The way I have measured browser UI jank (those hangs when everything is frozen) was very simple: summing every stuck of the browser UI, taking more then 100ms, between pressing enter and end of the page load.


[ time of all UI thread events running for more then 100ms each during the page load ]

Cache versionFirst visitCold go to 1)Warm go to 2)Reload
cache v10ms600ms0ms0ms
cache v20ms0ms0ms0ms


Class 10 SDHC
Cache versionFirst visitCold go to 1)Warm go to 2)Reload
cache v1600ms600ms0ms0ms
cache v20ms0ms0ms0ms


Slow microSD
Cache versionFirst visitCold go to 1)Warm go to 2)Reload
cache v12500ms740ms0ms0ms
cache v20ms0ms0ms0ms


All load time values are medians, jank values averages, from at least 3 runs without extremes in attempt to lower the noise.


1) Open a new tab and navigate to a page right after the Firefox start.

2) Open a new tab and navigate to a page that has already been visited during the browser session.


58 thoughts on “New Firefox HTTP cache now enabled on Nightly builds

  1. I think you have units slightly messed up in slow microSD load times. 1.7ms of “cold to go” vs. 830s of “warn to go” would be pretty strange. ;-)

  2. Congratulations! New cache and OMTC Windows should make 32 a VERY exciting Firefox release! :-D Time to play with a nightly.

    PS: Load Times -> Slow microSD -> cache v2 -> Warm go to has a strange measurement (830s).

  3. 0 Jankiness? Cant wait to test things out. You have at least restore a tiny bit of hope in me for Firefox.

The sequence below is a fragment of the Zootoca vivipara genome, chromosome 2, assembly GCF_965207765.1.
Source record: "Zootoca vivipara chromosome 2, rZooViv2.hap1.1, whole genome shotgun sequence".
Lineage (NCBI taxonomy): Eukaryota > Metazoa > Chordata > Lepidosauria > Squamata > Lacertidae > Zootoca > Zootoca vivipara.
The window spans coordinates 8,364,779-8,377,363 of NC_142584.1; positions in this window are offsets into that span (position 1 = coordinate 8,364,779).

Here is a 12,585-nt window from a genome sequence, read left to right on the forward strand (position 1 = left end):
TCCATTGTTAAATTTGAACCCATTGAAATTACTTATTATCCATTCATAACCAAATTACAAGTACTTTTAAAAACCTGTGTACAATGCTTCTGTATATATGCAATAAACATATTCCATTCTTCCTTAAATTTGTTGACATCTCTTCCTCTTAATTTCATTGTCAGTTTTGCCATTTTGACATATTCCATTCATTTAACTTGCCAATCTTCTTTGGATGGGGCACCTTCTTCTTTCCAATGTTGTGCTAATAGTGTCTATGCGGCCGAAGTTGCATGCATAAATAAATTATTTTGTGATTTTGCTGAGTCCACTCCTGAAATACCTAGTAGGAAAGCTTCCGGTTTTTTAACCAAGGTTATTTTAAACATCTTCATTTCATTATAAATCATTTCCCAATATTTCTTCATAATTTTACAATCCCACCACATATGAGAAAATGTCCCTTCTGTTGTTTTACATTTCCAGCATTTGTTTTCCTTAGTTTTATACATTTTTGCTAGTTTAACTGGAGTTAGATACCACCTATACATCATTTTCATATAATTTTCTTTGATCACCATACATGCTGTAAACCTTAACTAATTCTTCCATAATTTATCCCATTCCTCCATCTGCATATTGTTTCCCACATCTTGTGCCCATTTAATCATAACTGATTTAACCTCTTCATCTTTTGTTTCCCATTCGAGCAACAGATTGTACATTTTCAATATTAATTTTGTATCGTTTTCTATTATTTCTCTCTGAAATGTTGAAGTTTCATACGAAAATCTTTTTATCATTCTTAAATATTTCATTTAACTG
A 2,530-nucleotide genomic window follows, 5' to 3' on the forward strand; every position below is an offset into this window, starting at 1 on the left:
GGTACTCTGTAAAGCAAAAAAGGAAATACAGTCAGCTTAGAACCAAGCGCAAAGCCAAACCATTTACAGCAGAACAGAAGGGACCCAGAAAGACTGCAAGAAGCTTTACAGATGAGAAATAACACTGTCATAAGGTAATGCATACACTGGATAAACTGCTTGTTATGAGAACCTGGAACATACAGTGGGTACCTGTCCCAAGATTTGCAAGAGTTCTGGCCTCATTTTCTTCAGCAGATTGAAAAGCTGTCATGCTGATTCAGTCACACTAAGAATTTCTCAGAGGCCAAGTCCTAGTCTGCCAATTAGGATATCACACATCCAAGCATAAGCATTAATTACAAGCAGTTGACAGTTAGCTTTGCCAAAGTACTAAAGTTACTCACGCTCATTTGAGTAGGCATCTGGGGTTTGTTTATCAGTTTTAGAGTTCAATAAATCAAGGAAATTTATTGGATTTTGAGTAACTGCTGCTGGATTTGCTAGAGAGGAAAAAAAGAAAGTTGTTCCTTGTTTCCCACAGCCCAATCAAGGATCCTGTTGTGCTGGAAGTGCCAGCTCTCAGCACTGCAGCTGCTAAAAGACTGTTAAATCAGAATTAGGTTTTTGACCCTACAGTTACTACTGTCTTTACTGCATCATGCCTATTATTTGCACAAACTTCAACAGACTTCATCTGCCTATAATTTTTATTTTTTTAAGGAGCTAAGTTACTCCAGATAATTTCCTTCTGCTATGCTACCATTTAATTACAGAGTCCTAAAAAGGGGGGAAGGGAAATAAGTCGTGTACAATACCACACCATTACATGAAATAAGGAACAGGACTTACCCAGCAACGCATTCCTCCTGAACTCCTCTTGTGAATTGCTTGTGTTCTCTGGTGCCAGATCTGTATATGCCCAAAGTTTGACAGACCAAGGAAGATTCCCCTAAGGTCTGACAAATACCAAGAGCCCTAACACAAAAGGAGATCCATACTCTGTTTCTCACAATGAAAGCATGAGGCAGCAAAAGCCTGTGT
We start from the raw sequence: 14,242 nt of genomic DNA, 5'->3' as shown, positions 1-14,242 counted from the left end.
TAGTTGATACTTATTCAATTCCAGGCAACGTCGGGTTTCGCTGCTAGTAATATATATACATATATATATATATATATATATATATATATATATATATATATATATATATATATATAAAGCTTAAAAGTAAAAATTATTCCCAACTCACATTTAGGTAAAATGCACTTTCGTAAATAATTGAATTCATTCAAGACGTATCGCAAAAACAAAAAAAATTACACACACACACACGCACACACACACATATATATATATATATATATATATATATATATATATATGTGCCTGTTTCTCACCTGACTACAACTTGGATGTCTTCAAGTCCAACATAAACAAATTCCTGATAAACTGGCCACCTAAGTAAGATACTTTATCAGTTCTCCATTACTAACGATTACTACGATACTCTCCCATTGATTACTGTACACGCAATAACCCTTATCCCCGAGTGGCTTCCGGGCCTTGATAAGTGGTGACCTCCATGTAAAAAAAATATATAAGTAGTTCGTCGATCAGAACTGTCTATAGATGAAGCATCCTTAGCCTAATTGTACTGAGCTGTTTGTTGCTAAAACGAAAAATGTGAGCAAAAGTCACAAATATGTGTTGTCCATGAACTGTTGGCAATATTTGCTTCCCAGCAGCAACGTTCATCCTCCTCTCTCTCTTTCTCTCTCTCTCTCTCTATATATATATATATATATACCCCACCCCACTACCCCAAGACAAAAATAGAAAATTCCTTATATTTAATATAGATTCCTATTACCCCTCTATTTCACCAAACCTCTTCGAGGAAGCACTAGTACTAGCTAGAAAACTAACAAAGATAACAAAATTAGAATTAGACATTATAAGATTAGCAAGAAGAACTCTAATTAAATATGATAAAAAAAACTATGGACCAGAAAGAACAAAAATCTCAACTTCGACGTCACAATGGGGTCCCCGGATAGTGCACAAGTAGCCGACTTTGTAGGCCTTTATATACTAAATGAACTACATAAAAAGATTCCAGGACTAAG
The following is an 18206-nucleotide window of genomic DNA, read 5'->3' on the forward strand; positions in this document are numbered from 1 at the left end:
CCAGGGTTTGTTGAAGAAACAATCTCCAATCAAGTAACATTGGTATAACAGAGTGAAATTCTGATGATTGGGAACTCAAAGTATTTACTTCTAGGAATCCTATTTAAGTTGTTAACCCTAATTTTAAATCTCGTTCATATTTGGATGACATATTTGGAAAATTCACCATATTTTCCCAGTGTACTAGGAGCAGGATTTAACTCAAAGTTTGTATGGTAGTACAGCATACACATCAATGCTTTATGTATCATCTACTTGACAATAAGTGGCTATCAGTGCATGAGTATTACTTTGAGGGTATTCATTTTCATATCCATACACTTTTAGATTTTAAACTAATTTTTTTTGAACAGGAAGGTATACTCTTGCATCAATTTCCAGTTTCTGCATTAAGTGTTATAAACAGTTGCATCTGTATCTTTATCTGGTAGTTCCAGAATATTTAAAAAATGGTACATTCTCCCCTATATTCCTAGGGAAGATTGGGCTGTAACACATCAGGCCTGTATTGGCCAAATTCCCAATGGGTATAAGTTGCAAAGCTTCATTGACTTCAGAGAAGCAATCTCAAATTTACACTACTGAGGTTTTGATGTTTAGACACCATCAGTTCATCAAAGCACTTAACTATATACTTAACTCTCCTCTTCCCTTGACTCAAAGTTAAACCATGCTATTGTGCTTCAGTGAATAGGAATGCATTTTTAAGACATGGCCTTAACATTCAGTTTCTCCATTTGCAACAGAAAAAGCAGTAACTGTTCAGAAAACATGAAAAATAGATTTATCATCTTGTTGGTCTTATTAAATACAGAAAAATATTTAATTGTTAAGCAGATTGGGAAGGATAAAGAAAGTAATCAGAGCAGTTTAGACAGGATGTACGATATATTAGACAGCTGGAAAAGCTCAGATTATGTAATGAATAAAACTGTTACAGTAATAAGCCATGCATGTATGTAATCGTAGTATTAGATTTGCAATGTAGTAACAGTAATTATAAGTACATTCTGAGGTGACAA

4. “* We are not keeping any data in memory (bug 975367 and 986179) what seems to be too restrictive. Some data memory caching will be needed.”

    Can you use mmap(file) instead? Having a copy in [private application memory] and a copy in the filesystem can lead to unnecessary swapping, IIUC.

    1. There were suggestions on using mmap. Michal unfortunately have chosen not to use it without much explanation or wider discussion. I would be happier to migrate to use mmap as well. Worth filing a bug.

  5. Do you think a somewhat different implementtion, designed specially for SSD’s would be beneficial ?

    1. This needs some further study. No immediate plans since we are focusing on general performance and stability now. But I don’t here this suggestion the first time. Definitely an area to explore.

    2. Is it possible to choose where caches can be placed? I’d like to use a CompactFlash card that I use for another cache.
      I cannot find anything relevant in config or in Mozilla Help.



      1. Of course, there is “browser.cache.disk.parent_directory” preference that you can change in about:config.

  6. Hi there, interesting news, but how to manage files stored in:
    C:\Documents and Settings\user\\Dati applicazioni\Mozilla\Firefox\Profiles\\cache2\entries

    Here I have found a lot of file (around 1GB).

    How can I manage these files?


    1. I have no idea what you mean by “managing files” in that location. There is no need to manage them at all in any way. This is the place where cache entries are stored. We take care to not overreach smart (default) or hard limit you may set manually. That’s all.

  7. The new HTTP cache seems to store a LOT more than the old cache. When I set FF to clear caches on exit, and then use Recuva tosecurely erase deleted cache images, pre-v32 FF had maybe a few hundred recoverable images. Now with v32.x, Recuva finds literally thousands of recoverable images that need to be erased

    1. Yes, since now we store each URL to a separate file. You can easily have 20000 files in the cache directory now.